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Britain S Economic Prospects Reconsidered

Author: Alec Cairncross
Publisher: Routledge
ISBN: 1136589511
Size: 48.92 MB
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This book is a sequal to Britain's Economic Prospects, the report issued in 1968 by the Brookings Institution and universally accepted as the most thorough and comprehensive study of the British Economy to have ever appeared. Two years later, just after the British General election, six fo the American economists who prepared the Brookings Report met with a number of other leading economists from Britain and the United States, at a weekend conference at Ditchley Park, to review the findings of the report. Papers submitted to the conference by four of the British Economists (R.C.C. Matthews, G.D.N. Worswick, E.H. Phelps Brown and M.V. Posner) covered the same ground as the Brookings Report - the role of demand management, trade and balance-of-payments problems, labour policies, and industrial policies. The conference also had before it a fifth paper, on fiscal policy and stabilization, which took issue with some of the views expressed in the Brookings report. These papers form the core of this book, which also contains an account of the conference discussions and concluding reflections by its Chairman, Sir Alec Cairncross, formerly Chief Economic Adviser to H.M. Government. Britain's Economic Prospects Reconsidered is neither a detailed critique of the Brookings Report nor a rejoinder to it, but rather an attempt to reassess British performance and policies in the light of experience since devaluation. Its central concern is the question of why economic growth in Britain since the war has been slower than in other countries. This book was first published in 1971.

British Economic Growth 1856 1973

Author: R. C. O. Matthews
Publisher: Oxford University Press
ISBN: 0198284535
Size: 28.25 MB
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A historical account of the course and causes of British economic growth from the mid-19th century until 1973, with special emphasis on the unparalleled growth after the Second World War.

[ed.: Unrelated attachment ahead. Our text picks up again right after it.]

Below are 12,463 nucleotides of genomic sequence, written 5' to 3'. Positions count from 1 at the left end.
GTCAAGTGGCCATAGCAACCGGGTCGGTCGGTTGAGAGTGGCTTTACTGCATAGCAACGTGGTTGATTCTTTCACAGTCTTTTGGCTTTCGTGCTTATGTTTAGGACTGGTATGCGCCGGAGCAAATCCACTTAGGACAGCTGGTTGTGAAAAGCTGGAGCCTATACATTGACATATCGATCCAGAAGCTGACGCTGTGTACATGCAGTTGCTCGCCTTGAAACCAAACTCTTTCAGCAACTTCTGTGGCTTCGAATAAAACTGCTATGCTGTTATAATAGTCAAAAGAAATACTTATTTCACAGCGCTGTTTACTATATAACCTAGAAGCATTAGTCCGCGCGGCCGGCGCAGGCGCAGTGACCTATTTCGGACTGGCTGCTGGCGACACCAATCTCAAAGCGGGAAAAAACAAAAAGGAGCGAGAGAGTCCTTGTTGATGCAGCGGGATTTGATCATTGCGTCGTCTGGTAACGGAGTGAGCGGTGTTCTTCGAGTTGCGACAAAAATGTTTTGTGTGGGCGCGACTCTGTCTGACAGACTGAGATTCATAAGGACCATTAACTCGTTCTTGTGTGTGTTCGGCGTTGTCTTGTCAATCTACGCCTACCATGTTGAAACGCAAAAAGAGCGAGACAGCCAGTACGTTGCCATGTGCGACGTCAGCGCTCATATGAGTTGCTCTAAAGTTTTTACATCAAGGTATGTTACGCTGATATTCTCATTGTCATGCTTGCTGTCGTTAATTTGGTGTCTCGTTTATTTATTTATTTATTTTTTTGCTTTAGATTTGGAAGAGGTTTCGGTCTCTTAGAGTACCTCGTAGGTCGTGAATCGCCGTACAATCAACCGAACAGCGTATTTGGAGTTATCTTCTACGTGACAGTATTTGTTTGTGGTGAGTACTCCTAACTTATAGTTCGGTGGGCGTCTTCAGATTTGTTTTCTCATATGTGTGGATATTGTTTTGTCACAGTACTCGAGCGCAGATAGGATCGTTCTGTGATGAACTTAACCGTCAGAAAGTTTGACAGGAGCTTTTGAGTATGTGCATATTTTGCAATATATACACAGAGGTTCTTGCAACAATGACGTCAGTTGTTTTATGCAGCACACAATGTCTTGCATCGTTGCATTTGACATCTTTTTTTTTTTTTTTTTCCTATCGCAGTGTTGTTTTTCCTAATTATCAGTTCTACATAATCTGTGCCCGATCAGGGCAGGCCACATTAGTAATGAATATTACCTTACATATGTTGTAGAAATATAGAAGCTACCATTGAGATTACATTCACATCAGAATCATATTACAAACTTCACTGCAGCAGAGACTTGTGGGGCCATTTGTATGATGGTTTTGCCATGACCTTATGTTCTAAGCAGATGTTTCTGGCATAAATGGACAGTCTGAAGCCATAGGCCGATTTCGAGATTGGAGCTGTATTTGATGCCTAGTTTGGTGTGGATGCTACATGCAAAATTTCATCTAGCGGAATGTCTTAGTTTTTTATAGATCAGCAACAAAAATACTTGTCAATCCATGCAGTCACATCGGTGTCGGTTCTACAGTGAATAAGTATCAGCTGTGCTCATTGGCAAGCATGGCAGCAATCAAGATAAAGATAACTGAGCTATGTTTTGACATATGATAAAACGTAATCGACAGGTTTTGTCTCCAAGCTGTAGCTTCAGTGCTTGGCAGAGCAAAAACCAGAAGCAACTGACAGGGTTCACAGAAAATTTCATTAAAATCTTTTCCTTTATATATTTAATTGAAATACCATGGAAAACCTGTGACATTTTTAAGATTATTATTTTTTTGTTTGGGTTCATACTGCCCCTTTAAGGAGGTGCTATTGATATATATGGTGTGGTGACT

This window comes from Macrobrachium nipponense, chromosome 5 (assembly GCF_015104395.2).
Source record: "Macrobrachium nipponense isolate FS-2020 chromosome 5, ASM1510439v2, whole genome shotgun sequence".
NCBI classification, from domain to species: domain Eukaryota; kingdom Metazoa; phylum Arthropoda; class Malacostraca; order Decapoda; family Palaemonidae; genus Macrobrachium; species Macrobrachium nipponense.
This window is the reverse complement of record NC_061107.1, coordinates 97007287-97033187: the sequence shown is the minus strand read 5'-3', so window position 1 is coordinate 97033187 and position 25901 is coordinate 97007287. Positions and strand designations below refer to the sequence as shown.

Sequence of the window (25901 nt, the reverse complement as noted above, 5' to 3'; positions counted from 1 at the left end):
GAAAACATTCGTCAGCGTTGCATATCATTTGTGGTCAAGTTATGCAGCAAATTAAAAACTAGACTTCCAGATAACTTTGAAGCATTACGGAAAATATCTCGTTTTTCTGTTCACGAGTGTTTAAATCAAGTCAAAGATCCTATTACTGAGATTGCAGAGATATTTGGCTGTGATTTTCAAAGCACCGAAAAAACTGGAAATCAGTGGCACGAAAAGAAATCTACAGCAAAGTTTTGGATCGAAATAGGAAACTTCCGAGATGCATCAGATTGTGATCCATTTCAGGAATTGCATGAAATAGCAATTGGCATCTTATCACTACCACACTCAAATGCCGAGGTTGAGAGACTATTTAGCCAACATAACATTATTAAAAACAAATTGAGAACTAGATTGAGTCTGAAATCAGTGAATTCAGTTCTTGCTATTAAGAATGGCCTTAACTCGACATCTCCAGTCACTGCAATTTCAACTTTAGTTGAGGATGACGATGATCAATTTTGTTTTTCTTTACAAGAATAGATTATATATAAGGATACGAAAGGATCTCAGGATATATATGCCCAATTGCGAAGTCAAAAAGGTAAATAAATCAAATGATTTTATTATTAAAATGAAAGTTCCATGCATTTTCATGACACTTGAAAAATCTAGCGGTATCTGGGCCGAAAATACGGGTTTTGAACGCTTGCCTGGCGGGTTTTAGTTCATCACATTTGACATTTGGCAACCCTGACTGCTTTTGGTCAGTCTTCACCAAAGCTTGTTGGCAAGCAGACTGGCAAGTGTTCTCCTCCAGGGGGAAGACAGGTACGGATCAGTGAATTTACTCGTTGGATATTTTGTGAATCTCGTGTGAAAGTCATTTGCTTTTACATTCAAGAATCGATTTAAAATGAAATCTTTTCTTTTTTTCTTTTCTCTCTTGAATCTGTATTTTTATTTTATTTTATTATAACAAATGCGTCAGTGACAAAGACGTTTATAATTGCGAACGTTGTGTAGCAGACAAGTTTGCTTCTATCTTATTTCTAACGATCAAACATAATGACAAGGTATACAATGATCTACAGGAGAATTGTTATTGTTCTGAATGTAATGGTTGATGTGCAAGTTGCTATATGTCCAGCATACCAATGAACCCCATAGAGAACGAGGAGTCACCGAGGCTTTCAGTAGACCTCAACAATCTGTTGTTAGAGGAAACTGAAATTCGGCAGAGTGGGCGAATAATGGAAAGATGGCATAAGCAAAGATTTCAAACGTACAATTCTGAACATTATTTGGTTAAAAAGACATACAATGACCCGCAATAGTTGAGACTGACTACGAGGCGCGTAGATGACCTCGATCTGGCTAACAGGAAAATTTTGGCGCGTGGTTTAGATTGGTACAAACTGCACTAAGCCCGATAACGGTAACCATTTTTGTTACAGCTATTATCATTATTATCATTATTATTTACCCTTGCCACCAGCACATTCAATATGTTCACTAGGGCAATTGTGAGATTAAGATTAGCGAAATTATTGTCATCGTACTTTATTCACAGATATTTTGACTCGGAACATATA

Britain And Japan

Author: Kenneth Douglas Brown
Publisher: Manchester University Press
ISBN: 9780719052910
Size: 11.61 MB
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Uniquely covers the economic history of Britain and Japan over the last century.

Britain And The Economic Problem Of The Cold War

Author: Till Geiger
Publisher: Taylor & Francis
ISBN: 1351954776
Size: 49.82 MB
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Many accounts of British development since 1945 have attempted to discover why Britain experienced slower rates of economic growth than other Western European countries. In many cases, the explanation for this phenomenon has been attributed to the high level of defence spending that successive British post-war governments adhered to. Yet is it fair to assume that Britain's relative economic decline could have been prevented if policy makers had not spent so much on defence? Examining aspects of the political economy and economic impact of British defence expenditure in the period of the first cold war (1945-1955), this book challenges these widespread assumptions, looking in detail at the link between defence spending and economic decline. In contrast to earlier studies, Till Geiger not only analyses the British effort within the framework of Anglo-American relations, but also places it within the wider context of European integration. By reconsidering the previously accepted explanation of the economic impact of the British defence effort during the immediate post-war period, this book convincingly suggests that British foreign policy-makers retained a large defence budget to offset a sense of increased national vulnerability, brought about by a reduction in Britain's economic strength due to her war effort. Furthermore, it is shown that although this level of military spending may have slightly hampered post-war recovery, it was not in itself responsible for the decline of the British economy.

Governing Post War Britain

Author: G. O'Hara
Publisher: Springer
ISBN: 0230361277
Size: 62.58 MB
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Glen O'Hara draws a compelling picture of Second World War Britain by investigating relations between people and government: the electorate's rising expectations and demands for universally-available social services, the increasing complexity of the new solutions to these needs, and mounting frustration with both among both governors and governed.